US8983011B2  Cross technology interference cancellation  Google Patents
Cross technology interference cancellation Download PDFInfo
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 US8983011B2 US8983011B2 US13562872 US201213562872A US8983011B2 US 8983011 B2 US8983011 B2 US 8983011B2 US 13562872 US13562872 US 13562872 US 201213562872 A US201213562872 A US 201213562872A US 8983011 B2 US8983011 B2 US 8983011B2
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 H—ELECTRICITY
 H04—ELECTRIC COMMUNICATION TECHNIQUE
 H04B—TRANSMISSION
 H04B7/00—Radio transmission systems, i.e. using radiation field
 H04B7/02—Diversity systems; Multiantenna system, i.e. transmission or reception using multiple antennas
 H04B7/04—Diversity systems; Multiantenna system, i.e. transmission or reception using multiple antennas using two or more spaced independent antennas
 H04B7/08—Diversity systems; Multiantenna system, i.e. transmission or reception using multiple antennas using two or more spaced independent antennas at the receiving station
 H04B7/0837—Diversity systems; Multiantenna system, i.e. transmission or reception using multiple antennas using two or more spaced independent antennas at the receiving station using predetection combining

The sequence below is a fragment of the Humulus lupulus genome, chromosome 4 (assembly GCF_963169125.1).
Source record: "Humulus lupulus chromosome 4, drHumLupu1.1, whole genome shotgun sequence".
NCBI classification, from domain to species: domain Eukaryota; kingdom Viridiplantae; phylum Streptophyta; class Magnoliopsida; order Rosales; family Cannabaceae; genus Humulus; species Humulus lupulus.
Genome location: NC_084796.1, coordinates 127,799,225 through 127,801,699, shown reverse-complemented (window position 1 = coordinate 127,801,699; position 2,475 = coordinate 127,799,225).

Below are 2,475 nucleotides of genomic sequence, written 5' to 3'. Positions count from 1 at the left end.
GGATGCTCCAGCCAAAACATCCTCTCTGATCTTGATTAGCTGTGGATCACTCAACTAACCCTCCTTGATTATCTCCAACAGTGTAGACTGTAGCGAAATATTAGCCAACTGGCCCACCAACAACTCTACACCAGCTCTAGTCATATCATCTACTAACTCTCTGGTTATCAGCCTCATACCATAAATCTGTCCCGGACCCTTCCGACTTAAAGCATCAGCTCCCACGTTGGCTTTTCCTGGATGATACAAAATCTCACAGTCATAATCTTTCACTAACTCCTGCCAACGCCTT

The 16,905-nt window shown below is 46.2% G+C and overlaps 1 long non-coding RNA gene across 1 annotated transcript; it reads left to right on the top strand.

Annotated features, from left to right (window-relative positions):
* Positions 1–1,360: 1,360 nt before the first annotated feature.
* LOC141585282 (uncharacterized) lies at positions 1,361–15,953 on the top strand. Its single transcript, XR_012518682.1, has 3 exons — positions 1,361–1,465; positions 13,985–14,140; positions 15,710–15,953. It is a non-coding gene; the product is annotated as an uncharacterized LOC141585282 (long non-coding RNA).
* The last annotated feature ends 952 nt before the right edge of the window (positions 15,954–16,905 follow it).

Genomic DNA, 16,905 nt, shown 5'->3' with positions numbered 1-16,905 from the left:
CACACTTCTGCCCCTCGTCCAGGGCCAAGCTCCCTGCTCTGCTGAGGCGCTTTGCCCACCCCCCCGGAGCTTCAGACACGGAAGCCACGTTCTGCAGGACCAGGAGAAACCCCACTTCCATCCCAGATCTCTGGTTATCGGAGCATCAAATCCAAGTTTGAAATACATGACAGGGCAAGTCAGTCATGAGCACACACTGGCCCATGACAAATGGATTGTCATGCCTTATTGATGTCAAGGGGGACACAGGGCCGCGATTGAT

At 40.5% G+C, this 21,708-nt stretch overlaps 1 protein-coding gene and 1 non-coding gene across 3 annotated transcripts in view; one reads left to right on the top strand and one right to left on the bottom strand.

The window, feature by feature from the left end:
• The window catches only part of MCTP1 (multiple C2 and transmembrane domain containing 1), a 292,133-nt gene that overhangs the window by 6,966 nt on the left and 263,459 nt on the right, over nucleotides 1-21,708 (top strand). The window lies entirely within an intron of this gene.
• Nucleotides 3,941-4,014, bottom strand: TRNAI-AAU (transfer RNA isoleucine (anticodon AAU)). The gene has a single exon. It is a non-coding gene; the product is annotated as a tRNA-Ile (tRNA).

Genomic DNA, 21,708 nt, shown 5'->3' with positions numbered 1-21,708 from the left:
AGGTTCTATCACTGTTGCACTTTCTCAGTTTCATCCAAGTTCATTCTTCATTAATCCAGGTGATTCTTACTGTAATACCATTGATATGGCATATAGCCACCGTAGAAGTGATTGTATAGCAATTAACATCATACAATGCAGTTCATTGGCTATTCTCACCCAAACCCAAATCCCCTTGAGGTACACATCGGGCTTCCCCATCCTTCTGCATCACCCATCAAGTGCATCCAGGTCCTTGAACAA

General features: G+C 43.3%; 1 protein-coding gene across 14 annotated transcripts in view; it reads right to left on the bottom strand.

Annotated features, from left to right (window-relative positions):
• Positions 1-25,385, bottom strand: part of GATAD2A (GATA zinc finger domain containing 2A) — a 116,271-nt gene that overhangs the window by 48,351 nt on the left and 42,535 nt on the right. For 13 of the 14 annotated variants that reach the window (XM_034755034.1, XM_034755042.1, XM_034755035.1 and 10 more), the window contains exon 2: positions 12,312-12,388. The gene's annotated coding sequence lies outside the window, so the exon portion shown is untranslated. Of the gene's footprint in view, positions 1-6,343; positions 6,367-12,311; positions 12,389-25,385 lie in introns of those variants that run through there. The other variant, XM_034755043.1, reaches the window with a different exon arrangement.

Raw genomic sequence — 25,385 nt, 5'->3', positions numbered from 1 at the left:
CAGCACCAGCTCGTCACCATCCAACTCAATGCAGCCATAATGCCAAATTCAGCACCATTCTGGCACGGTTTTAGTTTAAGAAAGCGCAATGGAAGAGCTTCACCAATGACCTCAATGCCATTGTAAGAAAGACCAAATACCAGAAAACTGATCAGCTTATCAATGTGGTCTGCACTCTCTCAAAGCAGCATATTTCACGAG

H04B7/0842—Weighted combining
 H04B7/0848—Joint weighting

 H—ELECTRICITY
 H04—ELECTRIC COMMUNICATION TECHNIQUE
 H04J—MULTIPLEX COMMUNICATION
 H04J11/00—Orthogonal multiplex systems, e.g. using WALSH codes
 H04J11/0023—Interference mitigation or coordination
Abstract
Description
This application claims the benefit of U.S. Provisional Application No. 61/513,641, filed on Jul. 31, 2011, which is incorporated herein by reference.
This invention was made with Government support under Grant Nos. CNS0721857 and CNS0831660 awarded by the National Science Foundation. The Government has certain rights in this invention.
Crosstechnology interference is emerging as a major problem for 802.11 networks. Independent studies show that highpower interferers like baby monitors and cordless phones can cause 802.11n networks to experience a complete loss of connectivity, and that such interferers are responsible for more than half of the problems reported in customer networks. Today's highpower nonWiFi sources in the ISM band include surveillance cameras, baby monitors, microwave ovens, digital and analog cordless phones, and outdoor microwave links. Some of these technologies transmit in a frequency band as wide as 802.11, and all of them emit power that is comparable or higher than 802.11 devices. Further, the number and diversity of such interferers is likely to increase over time due to the proliferation of new technologies in the ISM band.
Empirical studies of crosstechnology interference show the following:

 Highpower crosstechnology interference can completely throttle 802.11n. Furthermore, loss of connectivity can occur even when the interferer is in a nonlineofsight position and separated by 90 feet.